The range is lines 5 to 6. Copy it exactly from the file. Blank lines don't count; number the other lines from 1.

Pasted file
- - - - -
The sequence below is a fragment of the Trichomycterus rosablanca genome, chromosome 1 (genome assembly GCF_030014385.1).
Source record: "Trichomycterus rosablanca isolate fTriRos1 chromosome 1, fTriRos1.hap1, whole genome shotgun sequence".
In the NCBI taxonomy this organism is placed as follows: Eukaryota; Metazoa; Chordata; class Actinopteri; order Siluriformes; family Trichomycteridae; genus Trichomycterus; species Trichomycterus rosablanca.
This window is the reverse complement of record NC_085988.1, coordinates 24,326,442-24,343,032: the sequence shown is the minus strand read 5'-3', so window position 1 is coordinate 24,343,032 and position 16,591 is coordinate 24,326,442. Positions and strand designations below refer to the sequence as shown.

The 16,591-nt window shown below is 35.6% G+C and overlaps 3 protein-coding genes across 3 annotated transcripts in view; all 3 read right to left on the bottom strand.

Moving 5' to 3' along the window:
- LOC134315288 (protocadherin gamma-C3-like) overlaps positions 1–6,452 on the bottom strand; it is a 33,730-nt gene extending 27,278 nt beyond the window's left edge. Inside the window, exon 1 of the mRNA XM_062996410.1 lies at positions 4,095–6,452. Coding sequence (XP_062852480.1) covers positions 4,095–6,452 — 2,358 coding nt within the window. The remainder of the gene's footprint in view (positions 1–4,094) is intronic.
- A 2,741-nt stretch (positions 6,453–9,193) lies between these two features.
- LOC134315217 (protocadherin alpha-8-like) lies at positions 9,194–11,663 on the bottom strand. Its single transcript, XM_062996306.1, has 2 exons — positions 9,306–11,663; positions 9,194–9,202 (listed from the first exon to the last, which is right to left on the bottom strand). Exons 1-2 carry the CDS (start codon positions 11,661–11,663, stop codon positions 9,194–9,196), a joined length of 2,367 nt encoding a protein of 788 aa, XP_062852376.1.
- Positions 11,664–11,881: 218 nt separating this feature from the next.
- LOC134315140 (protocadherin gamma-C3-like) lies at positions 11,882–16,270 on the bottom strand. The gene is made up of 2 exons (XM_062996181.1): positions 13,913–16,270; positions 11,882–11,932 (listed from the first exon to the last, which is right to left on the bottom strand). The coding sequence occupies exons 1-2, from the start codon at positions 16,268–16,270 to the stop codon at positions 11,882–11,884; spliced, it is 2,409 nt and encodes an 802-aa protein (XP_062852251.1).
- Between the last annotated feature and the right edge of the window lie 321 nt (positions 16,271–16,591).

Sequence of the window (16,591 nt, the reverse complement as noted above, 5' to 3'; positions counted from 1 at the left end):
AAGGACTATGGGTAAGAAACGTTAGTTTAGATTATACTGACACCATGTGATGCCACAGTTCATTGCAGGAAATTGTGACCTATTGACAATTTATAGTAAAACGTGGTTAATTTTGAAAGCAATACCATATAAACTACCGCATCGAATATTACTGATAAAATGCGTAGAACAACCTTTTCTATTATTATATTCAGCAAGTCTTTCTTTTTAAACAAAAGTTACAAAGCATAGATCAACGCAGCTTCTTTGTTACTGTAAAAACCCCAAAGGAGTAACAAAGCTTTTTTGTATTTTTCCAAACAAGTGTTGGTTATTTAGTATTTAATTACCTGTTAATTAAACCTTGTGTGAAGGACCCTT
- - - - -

The 16,591-nt window shown below is 35.6% G+C and overlaps 3 protein-coding genes across 3 annotated transcripts in view; all 3 read right to left on the bottom strand.

Moving 5' to 3' along the window: